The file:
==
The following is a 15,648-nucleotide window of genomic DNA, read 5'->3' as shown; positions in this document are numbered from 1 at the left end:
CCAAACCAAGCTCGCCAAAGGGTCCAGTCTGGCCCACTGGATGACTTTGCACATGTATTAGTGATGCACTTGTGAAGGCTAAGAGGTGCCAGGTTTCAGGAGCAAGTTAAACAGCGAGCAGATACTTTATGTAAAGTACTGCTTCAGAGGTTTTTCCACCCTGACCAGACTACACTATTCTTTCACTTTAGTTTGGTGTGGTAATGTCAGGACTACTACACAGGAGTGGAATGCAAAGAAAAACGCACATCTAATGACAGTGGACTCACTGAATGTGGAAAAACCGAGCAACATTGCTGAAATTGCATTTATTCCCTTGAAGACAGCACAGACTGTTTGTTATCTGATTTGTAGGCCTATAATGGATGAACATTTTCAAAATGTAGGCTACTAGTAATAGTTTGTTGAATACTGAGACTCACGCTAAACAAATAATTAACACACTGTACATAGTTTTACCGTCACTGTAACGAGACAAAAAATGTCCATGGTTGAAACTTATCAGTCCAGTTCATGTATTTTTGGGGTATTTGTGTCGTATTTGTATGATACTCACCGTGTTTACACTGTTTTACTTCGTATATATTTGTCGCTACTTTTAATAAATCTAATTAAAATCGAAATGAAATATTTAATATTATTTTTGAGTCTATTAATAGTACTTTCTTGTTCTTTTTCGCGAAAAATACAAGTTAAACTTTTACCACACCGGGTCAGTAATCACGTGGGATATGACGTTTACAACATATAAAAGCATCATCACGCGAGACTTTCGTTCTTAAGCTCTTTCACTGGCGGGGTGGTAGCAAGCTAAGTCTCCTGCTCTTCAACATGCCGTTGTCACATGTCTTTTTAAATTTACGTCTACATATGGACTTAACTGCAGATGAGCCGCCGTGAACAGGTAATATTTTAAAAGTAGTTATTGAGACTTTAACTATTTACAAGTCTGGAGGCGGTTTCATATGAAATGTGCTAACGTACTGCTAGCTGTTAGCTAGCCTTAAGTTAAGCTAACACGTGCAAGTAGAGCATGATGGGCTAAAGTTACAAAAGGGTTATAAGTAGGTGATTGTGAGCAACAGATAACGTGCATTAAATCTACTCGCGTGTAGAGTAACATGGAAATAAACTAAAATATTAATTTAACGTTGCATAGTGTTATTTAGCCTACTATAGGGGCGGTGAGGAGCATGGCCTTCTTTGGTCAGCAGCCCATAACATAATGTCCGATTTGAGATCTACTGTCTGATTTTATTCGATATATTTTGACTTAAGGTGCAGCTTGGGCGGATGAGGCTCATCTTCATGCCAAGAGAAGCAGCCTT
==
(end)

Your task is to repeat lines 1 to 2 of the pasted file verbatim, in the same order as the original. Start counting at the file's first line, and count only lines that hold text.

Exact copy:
The following is a 15,648-nucleotide window of genomic DNA, read 5'->3' as shown; positions in this document are numbered from 1 at the left end:
CCAAACCAAGCTCGCCAAAGGGTCCAGTCTGGCCCACTGGATGACTTTGCACATGTATTAGTGATGCACTTGTGAAGGCTAAGAGGTGCCAGGTTTCAGGAGCAAGTTAAACAGCGAGCAGATACTTTATGTAAAGTACTGCTTCAGAGGTTTTTCCACCCTGACCAGACTACACTATTCTTTCACTTTAGTTTGGTGTGGTAATGTCAGGACTACTACACAGGAGTGGAATGCAAAGAAAAACGCACATCTAATGACAGTGGACTCACTGAATGTGGAAAAACCGAGCAACATTGCTGAAATTGCATTTATTCCCTTGAAGACAGCACAGACTGTTTGTTATCTGATTTGTAGGCCTATAATGGATGAACATTTTCAAAATGTAGGCTACTAGTAATAGTTTGTTGAATACTGAGACTCACGCTAAACAAATAATTAACACACTGTACATAGTTTTACCGTCACTGTAACGAGACAAAAAATGTCCATGGTTGAAACTTATCAGTCCAGTTCATGTATTTTTGGGGTATTTGTGTCGTATTTGTATGATACTCACCGTGTTTACACTGTTTTACTTCGTATATATTTGTCGCTACTTTTAATAAATCTAATTAAAATCGAAATGAAATATTTAATATTATTTTTGAGTCTATTAATAGTACTTTCTTGTTCTTTTTCGCGAAAAATACAAGTTAAACTTTTACCACACCGGGTCAGTAATCACGTGGGATATGACGTTTACAACATATAAAAGCATCATCACGCGAGACTTTCGTTCTTAAGCTCTTTCACTGGCGGGGTGGTAGCAAGCTAAGTCTCCTGCTCTTCAACATGCCGTTGTCACATGTCTTTTTAAATTTACGTCTACATATGGACTTAACTGCAGATGAGCCGCCGTGAACAGGTAATATTTTAAAAGTAGTTATTGAGACTTTAACTATTTACAAGTCTGGAGGCGGTTTCATATGAAATGTGCTAACGTACTGCTAGCTGTTAGCTAGCCTTAAGTTAAGCTAACACGTGCAAGTAGAGCATGATGGGCTAAAGTTACAAAAGGGTTATAAGTAGGTGATTGTGAGCAACAGATAACGTGCATTAAATCTACTCGCGTGTAGAGTAACATGGAAATAAACTAAAATATTAATTTAACGTTGCATAGTGTTATTTAGCCTACTATAGGGGCGGTGAGGAGCATGGCCTTCTTTGGTCAGCAGCCCATAACATAATGTCCGATTTGAGATCTACTGTCTGATTTTATTCGATATATTTTGACTTAAGGTGCAGCTTGGGCGGATGAGGCTCATCTTCATGCCAAGAGAAGCAGCCTT